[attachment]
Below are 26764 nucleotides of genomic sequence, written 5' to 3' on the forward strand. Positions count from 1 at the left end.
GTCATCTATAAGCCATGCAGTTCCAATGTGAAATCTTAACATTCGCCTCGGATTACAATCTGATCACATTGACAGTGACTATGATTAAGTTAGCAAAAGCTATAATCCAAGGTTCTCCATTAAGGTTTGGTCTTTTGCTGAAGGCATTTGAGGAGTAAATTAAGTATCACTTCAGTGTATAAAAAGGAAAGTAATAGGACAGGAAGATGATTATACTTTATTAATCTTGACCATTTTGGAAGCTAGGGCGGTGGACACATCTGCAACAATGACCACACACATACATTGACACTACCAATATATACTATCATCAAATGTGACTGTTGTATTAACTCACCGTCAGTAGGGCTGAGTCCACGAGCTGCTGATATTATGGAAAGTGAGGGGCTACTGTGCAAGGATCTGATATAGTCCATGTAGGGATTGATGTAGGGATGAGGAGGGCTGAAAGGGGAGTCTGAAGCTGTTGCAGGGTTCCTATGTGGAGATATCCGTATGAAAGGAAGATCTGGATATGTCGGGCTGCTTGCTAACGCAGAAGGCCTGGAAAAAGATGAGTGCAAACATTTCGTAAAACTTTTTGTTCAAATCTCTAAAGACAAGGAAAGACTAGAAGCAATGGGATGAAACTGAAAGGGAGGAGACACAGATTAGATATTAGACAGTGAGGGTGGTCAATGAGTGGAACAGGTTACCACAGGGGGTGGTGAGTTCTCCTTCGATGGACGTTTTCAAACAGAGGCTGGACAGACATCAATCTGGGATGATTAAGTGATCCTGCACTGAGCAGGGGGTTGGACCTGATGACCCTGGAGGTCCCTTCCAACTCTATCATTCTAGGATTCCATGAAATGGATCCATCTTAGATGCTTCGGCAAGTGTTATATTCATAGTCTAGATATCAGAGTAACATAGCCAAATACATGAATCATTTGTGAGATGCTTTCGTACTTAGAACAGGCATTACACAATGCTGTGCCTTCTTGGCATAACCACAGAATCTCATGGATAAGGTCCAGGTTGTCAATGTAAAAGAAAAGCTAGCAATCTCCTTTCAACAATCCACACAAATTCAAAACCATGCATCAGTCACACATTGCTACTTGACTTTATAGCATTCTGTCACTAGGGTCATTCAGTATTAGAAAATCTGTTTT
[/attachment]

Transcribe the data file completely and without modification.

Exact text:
Below are 26764 nucleotides of genomic sequence, written 5' to 3' on the forward strand. Positions count from 1 at the left end.
GTCATCTATAAGCCATGCAGTTCCAATGTGAAATCTTAACATTCGCCTCGGATTACAATCTGATCACATTGACAGTGACTATGATTAAGTTAGCAAAAGCTATAATCCAAGGTTCTCCATTAAGGTTTGGTCTTTTGCTGAAGGCATTTGAGGAGTAAATTAAGTATCACTTCAGTGTATAAAAAGGAAAGTAATAGGACAGGAAGATGATTATACTTTATTAATCTTGACCATTTTGGAAGCTAGGGCGGTGGACACATCTGCAACAATGACCACACACATACATTGACACTACCAATATATACTATCATCAAATGTGACTGTTGTATTAACTCACCGTCAGTAGGGCTGAGTCCACGAGCTGCTGATATTATGGAAAGTGAGGGGCTACTGTGCAAGGATCTGATATAGTCCATGTAGGGATTGATGTAGGGATGAGGAGGGCTGAAAGGGGAGTCTGAAGCTGTTGCAGGGTTCCTATGTGGAGATATCCGTATGAAAGGAAGATCTGGATATGTCGGGCTGCTTGCTAACGCAGAAGGCCTGGAAAAAGATGAGTGCAAACATTTCGTAAAACTTTTTGTTCAAATCTCTAAAGACAAGGAAAGACTAGAAGCAATGGGATGAAACTGAAAGGGAGGAGACACAGATTAGATATTAGACAGTGAGGGTGGTCAATGAGTGGAACAGGTTACCACAGGGGGTGGTGAGTTCTCCTTCGATGGACGTTTTCAAACAGAGGCTGGACAGACATCAATCTGGGATGATTAAGTGATCCTGCACTGAGCAGGGGGTTGGACCTGATGACCCTGGAGGTCCCTTCCAACTCTATCATTCTAGGATTCCATGAAATGGATCCATCTTAGATGCTTCGGCAAGTGTTATATTCATAGTCTAGATATCAGAGTAACATAGCCAAATACATGAATCATTTGTGAGATGCTTTCGTACTTAGAACAGGCATTACACAATGCTGTGCCTTCTTGGCATAACCACAGAATCTCATGGATAAGGTCCAGGTTGTCAATGTAAAAGAAAAGCTAGCAATCTCCTTTCAACAATCCACACAAATTCAAAACCATGCATCAGTCACACATTGCTACTTGACTTTATAGCATTCTGTCACTAGGGTCATTCAGTATTAGAAAATCTGTTTT